Fantasy baseball auction strategies: How to land your value players
Every fantasy owner tends to have players that they value more than the field (for me, a few of those guys this year are Shin-Soo Choo, Matt Holliday, Shelby Miller, Starlin Castro, Doug Fister, Danny Salazar, Jonathan Lucroy and Tyson Ross). I'm pretty confident that I can not only draft those guys at their going rate, but that they'll also easily outperform their value.
In a draft, it's easy to devise a strategy to get those guys that you value. You can afford to reach a round or two for them, since you think they'll outpace their draft-day price. Even if someone else in your league wants the same players, you can always steal a player you think is undervalued in a draft simply by jumping up a few rounds to get him if your leaguemate was willing to roll the dice and try to get him a little later.
But in an auction, it's not quite as easy. All it takes is one other person who likes your guy to create in a bidding war that could cancel out the value you thought you'd get out of the player. There's no hiding a guy once he has been nominated. Anyone who wants him will be in on the bidding, especially since every fantasy owner likes looking smart by picking out the right value picks.
So what is the best way to get your value picks? Do you nominate them yourself, or wait for the market to bring them to you? The final installment of our Auction Strategies series explores how best to secure your value targets in auction formats.
First of all, I believe in nominating as many of my sleepers as possible, without creating too obvious of a pattern. You almost always want to be in control of when these guys hit the market. I listed my value guys above not just to put myself on record, but to illustrate that value guys come in all different tiers. Choo and Holliday will be off the board within the first three or four rounds in a 12-team draft, but Ross will be around until the endgame. A player's consensus ranking directly affects how you should handle targeting him as a value pick in an auction.
Ross is a starting pitcher I believe is significantly undervalued. Even so, he's not going to go for more than a few dollars in an auction. For a guy ranked this low, there are two ways to handle his nomination. First, instead of throwing him out there for $1, start the bidding at $3. If I'm right about him, I won't mind paying $3 for him at all, and given that I'm likely to be one of few people, if not the only person, to like him this much, no one will push the bidding to $4. The other option is to nominate him sometime in the middle of the draft. Nominate him too early, and owners might be willing to spend a bit more freely. Nominate him too late, and another owner flush with cash might have nothing for which to save his money. If you can hit that Goldilocks equilibrium and nominate him at just the right time when your fellow owners are a little wary about spending on someone rated so low, you could be able to get him for just a buck or two.
Switching gears to the other end, Holliday is likely to be a guy sought after by many of your leaguemates. Trying to get a guy like him will be a bit of a challenge, even though I'm fine with going a few dollars over his projection, since I won't be the only person willing to do so. In a situation like this, the best tactic is to let some market prices establish for both the top players and the players at the given position. For Holliday, that would mean trying to keep him in the pool until a handful of the best outfielders have already been nominated. If someone sees Giancarlo Stanton go for $25, he might be unwilling to go to $22 or $23 for Holliday. Not to belabor the point, but Holliday is a guy I think will play better this year than his consensus auction value indicates. I'm willing to "overpay" for him because, in my opinion, I'm not overpaying at all. By letting the market set a few prices for players most would deem superior, you can gently nudge some of your leaguemates out of the bidding for your value guys.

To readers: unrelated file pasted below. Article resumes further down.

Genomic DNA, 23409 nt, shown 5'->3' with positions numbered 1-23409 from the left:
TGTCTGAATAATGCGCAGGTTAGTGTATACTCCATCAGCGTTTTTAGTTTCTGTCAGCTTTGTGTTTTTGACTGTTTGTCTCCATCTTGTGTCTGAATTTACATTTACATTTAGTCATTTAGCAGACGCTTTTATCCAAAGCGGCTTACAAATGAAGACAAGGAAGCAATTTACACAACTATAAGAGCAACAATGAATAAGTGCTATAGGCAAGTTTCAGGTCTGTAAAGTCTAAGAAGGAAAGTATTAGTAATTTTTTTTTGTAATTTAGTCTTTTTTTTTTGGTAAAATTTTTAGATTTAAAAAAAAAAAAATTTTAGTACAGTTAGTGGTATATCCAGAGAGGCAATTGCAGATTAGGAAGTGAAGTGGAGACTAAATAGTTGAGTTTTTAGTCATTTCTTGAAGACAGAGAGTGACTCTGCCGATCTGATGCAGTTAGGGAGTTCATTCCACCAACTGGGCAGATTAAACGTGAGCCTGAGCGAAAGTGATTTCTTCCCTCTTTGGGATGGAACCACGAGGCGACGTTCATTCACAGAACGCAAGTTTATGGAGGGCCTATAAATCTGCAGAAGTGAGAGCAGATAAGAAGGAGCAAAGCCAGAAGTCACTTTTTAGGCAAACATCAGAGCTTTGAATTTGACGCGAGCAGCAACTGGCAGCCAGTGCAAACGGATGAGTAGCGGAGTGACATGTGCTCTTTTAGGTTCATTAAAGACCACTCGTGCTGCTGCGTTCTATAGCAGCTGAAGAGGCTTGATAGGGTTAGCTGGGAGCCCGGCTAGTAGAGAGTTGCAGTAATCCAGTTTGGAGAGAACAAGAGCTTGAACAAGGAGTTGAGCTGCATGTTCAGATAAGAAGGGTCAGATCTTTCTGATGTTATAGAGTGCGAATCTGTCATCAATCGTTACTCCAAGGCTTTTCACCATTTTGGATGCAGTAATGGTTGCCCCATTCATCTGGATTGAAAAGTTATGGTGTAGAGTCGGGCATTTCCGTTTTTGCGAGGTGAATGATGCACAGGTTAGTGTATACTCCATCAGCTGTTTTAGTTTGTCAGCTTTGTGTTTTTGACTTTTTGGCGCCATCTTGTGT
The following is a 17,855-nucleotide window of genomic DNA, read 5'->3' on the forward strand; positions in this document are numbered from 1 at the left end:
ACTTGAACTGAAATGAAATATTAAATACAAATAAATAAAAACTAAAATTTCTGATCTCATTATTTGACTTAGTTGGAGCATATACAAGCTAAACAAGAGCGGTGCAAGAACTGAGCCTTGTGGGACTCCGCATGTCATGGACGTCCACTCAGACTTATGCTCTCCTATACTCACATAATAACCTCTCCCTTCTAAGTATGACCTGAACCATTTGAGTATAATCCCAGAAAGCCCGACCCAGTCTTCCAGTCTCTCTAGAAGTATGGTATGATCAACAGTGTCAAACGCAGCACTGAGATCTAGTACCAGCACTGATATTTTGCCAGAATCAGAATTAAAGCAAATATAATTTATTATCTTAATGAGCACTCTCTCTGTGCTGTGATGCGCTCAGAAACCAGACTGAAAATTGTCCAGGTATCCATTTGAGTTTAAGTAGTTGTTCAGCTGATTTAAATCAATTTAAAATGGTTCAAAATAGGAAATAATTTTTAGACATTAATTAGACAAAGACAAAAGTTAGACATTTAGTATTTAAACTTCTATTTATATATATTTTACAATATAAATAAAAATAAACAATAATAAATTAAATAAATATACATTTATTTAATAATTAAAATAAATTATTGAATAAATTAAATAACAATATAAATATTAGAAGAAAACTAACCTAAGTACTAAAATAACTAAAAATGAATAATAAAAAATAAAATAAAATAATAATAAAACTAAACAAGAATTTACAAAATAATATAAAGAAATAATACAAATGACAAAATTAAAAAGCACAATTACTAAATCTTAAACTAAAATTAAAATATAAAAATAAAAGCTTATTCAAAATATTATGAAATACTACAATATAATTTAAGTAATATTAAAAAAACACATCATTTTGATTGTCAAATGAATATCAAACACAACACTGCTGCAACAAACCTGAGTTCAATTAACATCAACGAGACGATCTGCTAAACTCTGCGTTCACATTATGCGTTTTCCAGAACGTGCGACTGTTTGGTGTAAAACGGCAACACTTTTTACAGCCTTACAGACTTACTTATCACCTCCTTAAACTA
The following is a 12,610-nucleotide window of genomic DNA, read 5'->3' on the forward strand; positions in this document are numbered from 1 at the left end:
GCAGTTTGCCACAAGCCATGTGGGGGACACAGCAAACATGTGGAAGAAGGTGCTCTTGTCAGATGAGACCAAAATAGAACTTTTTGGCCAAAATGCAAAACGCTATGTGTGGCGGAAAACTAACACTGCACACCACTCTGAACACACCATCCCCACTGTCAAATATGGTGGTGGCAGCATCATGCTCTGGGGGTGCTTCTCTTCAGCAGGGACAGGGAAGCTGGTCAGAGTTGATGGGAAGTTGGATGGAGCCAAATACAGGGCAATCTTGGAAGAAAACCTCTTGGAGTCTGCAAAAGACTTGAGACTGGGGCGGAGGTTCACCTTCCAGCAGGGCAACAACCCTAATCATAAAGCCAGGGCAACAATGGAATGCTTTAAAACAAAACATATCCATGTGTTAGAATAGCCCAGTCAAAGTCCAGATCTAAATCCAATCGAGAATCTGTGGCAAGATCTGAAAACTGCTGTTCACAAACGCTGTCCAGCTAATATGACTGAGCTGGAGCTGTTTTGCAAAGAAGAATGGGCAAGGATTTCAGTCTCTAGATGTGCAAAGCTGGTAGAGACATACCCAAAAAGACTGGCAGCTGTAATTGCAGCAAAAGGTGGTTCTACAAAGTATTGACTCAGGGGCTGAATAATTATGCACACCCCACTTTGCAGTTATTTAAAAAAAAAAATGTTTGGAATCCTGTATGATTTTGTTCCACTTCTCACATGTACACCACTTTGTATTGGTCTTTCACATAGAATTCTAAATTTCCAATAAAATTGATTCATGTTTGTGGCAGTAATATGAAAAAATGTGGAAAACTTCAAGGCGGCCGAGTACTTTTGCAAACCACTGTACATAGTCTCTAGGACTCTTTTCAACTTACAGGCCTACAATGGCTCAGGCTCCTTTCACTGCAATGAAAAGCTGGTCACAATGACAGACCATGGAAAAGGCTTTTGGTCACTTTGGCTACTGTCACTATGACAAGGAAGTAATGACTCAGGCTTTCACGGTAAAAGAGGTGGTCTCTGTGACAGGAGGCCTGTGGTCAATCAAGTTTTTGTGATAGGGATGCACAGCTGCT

Finally, let's take a guy in the middle. How do you handle nominating someone like Starlin Castro? For a player like him, it's better to consider what not to do. If you're going to have any chance of getting someone like Castro at a good price, you have to throw him out there while there are still a couple desirable options left at his position. If you're in a league that only starts regular positions, this means nominating him with at least a few players among Hanley Ramirez, Troy Tulowitzki, Jose Reyes, Ian Desmond, Jean Segura and Elvis Andrus still available. If your league uses a middle infield position, you can throw the first- and second-tier second basemen into that group, too. If you nominate him when all or most of those guys are gone, there will be owners desperate for a shortstop or a middle infielder that will drive up the bidding, thus eliminating any value. If you get him out there with plenty of other ways for your fellow owners to go, they will be more likely to back out of the bidding, giving you another one of your sleepers.
Your nomination strategy can help you stack your roster with players you believe will outstrip their draft-day prices. While following the above plan will not land you every single guy you want, it should help you get enough to feel great about your roster heading into the season.
Fantasy Baseball Auction Strategy Series: